Once again I got mixed up in assessing people's mental age (a concept my friend Whitney invented, where you assign someone an abstract age, which they usually remain for the bulk of their life . . . he says he will always be 19, partying and trying to drink under-age, like it's getting away with something, and I will always be 90, seen it all, crotchety, going to bed early, don't really care how I dress or what people think of me) and first I was doing it in class, because it is great to do for characters in fiction, but of course the students wanted me to assess them, so I would assign them arbitrary ages (two silly girls: I say: "You're three," and "You're four," one asks, "Can I be five?" and I say "Sure," and the other says, "Then I want to be five too, if she gets to be five!" and I say, "No, you really are three") and some of them get upset ("Do I have to be twelve?" "Yes you do," "I want to be twenty one!" "That's just what a twelve year old would say") and I got borderline insulting, calling Liz a bit "snotty" and Laura "passive aggressive" and then assigning them random ages, such as 24, 114, 55, 62, 13, but the funny thing is, everyone listens to you very intently when you do this, because you are talking exclusively about them, and we love it when someone talks about us exclusively, even if the opinions are unfounded and stupid.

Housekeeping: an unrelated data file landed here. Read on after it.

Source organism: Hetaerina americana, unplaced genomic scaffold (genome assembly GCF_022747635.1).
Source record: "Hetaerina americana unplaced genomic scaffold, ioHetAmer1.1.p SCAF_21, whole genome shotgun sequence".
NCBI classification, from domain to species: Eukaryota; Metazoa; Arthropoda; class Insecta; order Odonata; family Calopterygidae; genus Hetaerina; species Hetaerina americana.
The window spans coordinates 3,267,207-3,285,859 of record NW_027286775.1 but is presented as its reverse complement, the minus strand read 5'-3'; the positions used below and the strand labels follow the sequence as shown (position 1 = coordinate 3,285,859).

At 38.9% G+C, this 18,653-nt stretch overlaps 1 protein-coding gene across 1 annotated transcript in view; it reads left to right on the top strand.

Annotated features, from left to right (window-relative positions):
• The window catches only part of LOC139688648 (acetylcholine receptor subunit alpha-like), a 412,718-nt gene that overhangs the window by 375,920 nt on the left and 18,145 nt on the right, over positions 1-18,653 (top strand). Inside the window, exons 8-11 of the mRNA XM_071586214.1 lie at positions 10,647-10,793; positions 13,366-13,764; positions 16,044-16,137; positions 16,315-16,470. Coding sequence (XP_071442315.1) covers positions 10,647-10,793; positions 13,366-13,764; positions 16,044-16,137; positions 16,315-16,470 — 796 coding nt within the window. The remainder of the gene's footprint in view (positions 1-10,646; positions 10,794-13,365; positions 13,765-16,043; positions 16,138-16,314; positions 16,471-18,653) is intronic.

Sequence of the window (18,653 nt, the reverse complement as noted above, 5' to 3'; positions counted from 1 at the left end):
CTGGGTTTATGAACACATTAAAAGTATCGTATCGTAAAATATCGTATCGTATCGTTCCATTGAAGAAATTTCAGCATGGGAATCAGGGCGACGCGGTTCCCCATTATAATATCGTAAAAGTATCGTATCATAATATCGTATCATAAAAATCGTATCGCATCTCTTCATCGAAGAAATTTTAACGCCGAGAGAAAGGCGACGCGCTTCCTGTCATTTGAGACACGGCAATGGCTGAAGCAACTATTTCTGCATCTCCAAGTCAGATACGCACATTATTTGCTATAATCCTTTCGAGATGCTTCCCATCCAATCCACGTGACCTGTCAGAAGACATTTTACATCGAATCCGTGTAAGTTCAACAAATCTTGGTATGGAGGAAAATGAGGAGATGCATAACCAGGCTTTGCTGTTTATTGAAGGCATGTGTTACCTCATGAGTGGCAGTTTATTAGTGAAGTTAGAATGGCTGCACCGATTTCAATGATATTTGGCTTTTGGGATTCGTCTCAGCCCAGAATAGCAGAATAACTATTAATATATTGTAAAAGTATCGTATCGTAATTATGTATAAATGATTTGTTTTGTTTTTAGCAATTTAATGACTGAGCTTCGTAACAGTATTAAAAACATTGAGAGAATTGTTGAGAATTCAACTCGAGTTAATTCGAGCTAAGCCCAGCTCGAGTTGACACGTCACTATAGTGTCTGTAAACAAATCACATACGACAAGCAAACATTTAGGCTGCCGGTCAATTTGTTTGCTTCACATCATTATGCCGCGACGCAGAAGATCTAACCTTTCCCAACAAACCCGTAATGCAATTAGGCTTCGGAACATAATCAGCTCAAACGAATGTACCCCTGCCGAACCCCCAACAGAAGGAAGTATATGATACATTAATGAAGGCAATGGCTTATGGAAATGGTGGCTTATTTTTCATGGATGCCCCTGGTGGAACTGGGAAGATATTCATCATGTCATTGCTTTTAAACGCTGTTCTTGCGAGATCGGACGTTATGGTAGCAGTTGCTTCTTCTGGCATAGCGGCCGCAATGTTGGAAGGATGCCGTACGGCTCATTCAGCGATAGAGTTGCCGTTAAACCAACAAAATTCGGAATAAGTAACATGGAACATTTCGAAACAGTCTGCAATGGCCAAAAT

You may have tried some of the awareness tests that are available on-line, and hopefully, like me, you failed them miserably-- that's what FUN about them-- but I had my wife do a few of them (and I have read more books than my wife, so you'd think I would be smarter than her) but she kept passing the tests, which is no fun at all . . . she'd start watching and then she'd yell out the fun thing they reveal at the end of the test that normal people have to replay the video to see . . . and she guesses the end of movies too.